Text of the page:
The Philippines begins its COVID-19 vaccination drive on Monday with the first 600,000 doses of the donated Chinese vaccine CoronaVac in major government hospitals in Metro Manila.
The country has been expecting a bigger launch, but the delivery of 525,600 doses of the AstraZeneca vaccine from the global vaccine supply pool COVAX on Monday will be delayed by a week due to a supply problem, according to Health Secretary Francisco Duque III.
President Duterte attended a ceremony to mark the arrival of the initial 600,000 doses of Sinovac Biotech’s CoronaVac at Villamor Air Base in Pasay City on Sunday afternoon. A Chinese military aircraft delivered the vaccines.
“With this very important shipment, I am confident that more batches of vaccines will be available with great dispatch until every Filipino will be given the chance to be vaccinated at the earliest possible opportunity,” Mr. Duterte said.
The President said the Chinese donation underscored the friendly relations between Manila and Beijing.
“I convey my sincere gratitude to the Chinese people and the government of China for this gesture of friendship and solidarity—the hallmark of Philippines-China partnership,” Mr. Duterte said.
Chinese Ambassador to the Philippines Huang Xilian said “more Chinese vaccines procured by the Philippine government will surely come soon as expected.”
He was referring to 25 million doses of CoronaVac due to be delivered to the Philippines in batches this year.
“It is a fine tradition between China and the Philippines to help each other in trying times. Our two governments and peoples have helped each other and joined hands to fight the pandemic since the outbreak of the virus, forging a closer China-Philippines partnership,” Huang said.
With the arrival of the Sinovac vaccine, the Philippines’ vaccine rollout formally starts, said Carlito Galvez Jr., head of the National Task Force Against COVID-19 and chief implementer of the vaccination program.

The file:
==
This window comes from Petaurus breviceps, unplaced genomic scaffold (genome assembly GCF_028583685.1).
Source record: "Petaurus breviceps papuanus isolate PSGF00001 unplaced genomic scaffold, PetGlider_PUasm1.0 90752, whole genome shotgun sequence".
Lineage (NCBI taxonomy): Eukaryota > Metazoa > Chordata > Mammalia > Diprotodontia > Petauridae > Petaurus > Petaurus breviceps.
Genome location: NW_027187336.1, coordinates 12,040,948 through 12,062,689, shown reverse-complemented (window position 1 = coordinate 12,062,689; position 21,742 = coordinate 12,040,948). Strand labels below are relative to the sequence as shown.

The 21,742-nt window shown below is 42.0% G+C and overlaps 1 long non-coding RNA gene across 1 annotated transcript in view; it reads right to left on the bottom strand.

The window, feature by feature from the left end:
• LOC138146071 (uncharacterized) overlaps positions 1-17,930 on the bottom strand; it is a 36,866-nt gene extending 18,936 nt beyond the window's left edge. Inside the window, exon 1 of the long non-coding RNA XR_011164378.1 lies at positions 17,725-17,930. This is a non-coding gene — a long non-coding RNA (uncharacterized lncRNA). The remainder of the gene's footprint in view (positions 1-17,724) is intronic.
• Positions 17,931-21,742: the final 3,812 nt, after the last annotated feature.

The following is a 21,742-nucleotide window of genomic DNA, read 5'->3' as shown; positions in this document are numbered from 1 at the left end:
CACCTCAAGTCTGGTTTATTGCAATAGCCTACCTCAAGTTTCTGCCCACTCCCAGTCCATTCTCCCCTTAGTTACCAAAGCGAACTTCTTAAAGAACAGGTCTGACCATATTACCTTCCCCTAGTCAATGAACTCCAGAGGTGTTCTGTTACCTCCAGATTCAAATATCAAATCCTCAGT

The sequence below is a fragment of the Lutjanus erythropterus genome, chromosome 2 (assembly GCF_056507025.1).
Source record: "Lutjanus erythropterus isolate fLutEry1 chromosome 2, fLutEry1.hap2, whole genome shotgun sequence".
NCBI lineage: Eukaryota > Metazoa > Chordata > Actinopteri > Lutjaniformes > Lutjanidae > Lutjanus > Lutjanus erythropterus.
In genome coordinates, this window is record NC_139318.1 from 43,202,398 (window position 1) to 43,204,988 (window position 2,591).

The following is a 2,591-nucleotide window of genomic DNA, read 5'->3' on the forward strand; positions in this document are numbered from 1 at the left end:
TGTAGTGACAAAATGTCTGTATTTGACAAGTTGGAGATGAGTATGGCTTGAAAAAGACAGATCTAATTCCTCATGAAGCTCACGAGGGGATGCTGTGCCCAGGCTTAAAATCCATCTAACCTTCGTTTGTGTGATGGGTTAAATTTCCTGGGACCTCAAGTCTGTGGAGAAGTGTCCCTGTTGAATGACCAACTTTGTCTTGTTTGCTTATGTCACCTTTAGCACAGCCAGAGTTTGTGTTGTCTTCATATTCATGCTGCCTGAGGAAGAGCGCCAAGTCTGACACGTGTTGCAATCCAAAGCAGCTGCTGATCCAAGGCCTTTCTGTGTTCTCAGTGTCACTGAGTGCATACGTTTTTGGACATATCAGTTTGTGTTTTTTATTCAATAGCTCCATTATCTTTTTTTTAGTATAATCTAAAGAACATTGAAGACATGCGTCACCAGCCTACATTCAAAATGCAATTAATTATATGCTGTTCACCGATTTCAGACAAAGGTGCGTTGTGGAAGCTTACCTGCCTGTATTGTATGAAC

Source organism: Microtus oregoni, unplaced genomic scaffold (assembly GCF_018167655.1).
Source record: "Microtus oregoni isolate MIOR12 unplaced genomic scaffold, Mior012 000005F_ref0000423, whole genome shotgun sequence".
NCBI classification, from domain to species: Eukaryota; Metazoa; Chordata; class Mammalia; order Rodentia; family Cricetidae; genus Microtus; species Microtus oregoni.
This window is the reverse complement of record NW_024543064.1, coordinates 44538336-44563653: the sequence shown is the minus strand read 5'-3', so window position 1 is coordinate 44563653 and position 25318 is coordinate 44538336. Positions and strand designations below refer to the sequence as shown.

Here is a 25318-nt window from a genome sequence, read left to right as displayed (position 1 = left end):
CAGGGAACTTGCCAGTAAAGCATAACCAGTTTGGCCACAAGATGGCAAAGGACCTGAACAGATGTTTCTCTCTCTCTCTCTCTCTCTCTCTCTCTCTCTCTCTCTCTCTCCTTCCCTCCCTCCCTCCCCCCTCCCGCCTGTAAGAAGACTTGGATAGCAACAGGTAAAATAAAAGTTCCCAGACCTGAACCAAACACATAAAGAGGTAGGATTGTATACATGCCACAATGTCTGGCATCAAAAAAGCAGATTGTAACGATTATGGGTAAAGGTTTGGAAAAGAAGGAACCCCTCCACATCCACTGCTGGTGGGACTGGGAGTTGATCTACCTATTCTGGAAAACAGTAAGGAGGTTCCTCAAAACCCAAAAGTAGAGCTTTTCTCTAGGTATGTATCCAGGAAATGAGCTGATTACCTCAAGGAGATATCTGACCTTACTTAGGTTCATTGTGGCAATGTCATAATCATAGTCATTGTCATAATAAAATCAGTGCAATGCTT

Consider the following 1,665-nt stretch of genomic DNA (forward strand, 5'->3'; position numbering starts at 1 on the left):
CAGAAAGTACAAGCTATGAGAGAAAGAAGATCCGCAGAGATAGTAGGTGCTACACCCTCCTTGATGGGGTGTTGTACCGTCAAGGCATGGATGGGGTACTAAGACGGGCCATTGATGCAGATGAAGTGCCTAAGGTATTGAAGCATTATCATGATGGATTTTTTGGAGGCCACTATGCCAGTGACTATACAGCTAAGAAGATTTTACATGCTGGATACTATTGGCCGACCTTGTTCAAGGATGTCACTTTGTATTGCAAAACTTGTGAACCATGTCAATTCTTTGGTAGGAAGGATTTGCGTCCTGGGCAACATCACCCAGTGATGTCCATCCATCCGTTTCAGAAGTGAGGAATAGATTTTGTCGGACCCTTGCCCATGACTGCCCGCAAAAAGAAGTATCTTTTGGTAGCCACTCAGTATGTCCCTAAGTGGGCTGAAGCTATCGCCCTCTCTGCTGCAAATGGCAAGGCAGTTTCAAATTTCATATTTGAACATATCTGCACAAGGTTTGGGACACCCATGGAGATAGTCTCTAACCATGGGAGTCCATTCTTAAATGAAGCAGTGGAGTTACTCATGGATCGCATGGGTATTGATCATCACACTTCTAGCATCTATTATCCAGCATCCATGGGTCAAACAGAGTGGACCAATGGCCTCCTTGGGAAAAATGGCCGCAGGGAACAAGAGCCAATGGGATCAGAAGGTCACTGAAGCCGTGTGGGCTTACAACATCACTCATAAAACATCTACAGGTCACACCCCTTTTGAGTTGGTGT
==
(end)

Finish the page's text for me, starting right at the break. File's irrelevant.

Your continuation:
President Duterte ordered the first round of vaccinations to begin in the first week of March, after the delivery in February of the 117,000 doses of the Pfizer vaccine from COVAX was delayed.
Sen. Christopher “Bong” Go, the Senate health committee chair who is a former aide to the President, said vaccines for the Visayas and Mindanao would also arrive this month.
Duque announced the delay in the delivery of the AstraZeneca vaccines in a television interview later Sunday.
“We received communication earlier today that the delivery would be delayed by about a week,” Duque said. He quoted the World Health Organization (WHO) as saying the delay was due to a supply problem.
Waiting for AstraZeneca
Galvez said the AstraZeneca vaccines were part of the 5.5 million to 9 million doses the Philippines had requested from COVAX, a vaccine sharing scheme led by the WHO and the vaccine alliance GAVI to ensure an equitable vaccine supply to poor countries.
The AstraZeneca vaccine offers front-line health workers an option as they decide whether to get inoculated.
Many of them said they were willing to wait for the British-Swedish drug and step aside from the queue for CoronaVac, which had been found only 50.4 percent effective in protecting health workers in the COVID-19 wards.